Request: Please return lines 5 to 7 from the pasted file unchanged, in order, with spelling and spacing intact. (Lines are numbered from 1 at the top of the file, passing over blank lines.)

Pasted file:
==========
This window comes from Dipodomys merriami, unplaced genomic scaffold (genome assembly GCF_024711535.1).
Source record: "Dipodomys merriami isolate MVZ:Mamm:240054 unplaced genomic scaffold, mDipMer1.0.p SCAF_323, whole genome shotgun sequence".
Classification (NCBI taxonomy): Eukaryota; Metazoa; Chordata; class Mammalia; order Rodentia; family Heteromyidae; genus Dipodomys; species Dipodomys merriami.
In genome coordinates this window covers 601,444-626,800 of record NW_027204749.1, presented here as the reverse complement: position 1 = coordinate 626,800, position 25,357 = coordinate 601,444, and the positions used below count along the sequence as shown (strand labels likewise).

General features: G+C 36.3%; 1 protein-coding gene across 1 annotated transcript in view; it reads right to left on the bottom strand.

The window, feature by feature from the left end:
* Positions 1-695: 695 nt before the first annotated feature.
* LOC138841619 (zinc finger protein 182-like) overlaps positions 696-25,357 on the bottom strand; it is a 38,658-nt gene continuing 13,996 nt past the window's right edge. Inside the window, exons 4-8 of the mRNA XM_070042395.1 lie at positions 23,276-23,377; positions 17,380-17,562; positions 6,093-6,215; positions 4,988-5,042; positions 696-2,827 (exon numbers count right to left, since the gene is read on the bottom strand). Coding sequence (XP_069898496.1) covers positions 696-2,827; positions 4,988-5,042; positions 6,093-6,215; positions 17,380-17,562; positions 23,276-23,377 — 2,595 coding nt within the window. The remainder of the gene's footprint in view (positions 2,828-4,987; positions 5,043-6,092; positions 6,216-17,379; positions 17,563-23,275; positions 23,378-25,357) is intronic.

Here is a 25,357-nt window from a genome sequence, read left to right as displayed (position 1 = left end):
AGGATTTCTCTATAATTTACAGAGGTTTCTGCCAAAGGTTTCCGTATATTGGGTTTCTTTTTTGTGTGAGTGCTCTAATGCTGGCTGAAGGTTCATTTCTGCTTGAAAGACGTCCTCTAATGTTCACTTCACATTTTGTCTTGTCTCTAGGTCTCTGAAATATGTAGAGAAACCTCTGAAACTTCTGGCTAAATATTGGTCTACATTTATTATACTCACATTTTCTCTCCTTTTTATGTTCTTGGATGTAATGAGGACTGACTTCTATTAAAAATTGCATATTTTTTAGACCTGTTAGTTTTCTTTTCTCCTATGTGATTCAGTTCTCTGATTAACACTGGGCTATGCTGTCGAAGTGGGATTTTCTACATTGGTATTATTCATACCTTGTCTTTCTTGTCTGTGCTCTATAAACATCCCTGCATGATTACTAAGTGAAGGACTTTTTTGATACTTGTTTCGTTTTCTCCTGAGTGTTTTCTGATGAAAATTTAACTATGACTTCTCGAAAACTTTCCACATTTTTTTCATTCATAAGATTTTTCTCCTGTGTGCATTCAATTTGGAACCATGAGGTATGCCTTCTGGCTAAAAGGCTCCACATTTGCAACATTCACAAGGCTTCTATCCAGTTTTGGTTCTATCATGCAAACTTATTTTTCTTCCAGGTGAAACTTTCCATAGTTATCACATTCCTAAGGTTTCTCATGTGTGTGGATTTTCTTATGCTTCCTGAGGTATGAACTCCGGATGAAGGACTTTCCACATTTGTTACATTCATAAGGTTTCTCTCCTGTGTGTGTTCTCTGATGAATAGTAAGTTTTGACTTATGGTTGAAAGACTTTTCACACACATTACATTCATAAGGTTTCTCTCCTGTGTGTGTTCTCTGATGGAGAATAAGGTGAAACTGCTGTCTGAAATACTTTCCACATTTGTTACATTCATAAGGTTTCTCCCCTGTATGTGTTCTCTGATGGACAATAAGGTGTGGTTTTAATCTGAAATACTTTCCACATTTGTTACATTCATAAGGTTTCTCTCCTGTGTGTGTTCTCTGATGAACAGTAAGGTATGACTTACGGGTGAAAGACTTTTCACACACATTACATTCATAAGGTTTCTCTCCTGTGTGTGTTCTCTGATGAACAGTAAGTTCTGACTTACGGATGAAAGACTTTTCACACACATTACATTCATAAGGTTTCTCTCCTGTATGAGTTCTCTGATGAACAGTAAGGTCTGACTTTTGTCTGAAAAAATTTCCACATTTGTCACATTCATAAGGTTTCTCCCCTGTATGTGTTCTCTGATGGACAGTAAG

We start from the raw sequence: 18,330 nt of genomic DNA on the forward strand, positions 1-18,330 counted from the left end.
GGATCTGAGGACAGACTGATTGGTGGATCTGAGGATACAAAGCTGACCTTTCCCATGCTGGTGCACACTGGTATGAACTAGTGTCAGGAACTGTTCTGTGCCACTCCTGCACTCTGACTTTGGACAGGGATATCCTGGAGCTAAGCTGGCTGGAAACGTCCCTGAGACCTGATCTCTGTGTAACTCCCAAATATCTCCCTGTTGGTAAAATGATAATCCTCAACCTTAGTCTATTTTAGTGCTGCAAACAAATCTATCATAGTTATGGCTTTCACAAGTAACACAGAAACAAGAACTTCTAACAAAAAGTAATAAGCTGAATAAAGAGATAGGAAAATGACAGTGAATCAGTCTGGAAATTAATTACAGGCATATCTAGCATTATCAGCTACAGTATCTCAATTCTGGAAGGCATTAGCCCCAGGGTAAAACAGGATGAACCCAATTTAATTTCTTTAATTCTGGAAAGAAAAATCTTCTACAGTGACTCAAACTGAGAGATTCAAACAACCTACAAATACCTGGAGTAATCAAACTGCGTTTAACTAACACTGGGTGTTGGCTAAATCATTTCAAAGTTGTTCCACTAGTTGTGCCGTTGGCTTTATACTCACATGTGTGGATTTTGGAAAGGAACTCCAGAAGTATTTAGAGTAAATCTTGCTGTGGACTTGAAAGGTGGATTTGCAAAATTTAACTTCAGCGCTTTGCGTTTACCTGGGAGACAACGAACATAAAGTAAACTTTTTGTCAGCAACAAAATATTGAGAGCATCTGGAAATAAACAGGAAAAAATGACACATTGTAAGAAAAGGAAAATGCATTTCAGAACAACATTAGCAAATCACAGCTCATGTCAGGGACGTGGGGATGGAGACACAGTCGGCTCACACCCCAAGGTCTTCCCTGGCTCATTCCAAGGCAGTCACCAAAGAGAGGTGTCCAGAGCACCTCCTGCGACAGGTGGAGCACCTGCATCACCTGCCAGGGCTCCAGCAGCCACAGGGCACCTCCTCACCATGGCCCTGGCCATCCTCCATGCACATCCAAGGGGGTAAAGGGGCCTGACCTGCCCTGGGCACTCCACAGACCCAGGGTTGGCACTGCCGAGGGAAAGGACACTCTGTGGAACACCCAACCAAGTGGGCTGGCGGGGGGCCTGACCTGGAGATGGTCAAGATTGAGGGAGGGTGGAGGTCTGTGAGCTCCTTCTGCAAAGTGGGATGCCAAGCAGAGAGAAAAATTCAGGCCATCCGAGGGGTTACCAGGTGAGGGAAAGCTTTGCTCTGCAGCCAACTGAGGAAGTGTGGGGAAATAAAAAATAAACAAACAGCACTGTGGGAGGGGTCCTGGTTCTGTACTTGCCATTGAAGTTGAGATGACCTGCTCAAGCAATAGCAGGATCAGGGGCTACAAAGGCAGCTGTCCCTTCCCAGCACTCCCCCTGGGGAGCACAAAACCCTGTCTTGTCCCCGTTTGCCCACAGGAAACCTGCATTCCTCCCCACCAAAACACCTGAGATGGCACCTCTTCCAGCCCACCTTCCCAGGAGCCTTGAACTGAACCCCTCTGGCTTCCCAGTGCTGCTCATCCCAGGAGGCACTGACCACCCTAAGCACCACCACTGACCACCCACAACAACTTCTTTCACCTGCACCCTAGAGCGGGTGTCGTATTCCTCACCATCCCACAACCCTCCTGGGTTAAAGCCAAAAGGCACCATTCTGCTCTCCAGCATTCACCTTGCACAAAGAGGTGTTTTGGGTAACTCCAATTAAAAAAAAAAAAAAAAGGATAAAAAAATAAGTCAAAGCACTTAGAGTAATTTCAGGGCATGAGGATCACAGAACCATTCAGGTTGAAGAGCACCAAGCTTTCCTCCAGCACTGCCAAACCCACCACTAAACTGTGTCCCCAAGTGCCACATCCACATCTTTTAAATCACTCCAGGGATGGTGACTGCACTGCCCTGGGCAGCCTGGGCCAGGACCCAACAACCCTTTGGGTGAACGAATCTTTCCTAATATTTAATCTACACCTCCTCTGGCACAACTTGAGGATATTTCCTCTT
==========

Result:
General features: G+C 36.3%; 1 protein-coding gene across 1 annotated transcript in view; it reads right to left on the bottom strand.

The window, feature by feature from the left end:
* Positions 1-695: 695 nt before the first annotated feature.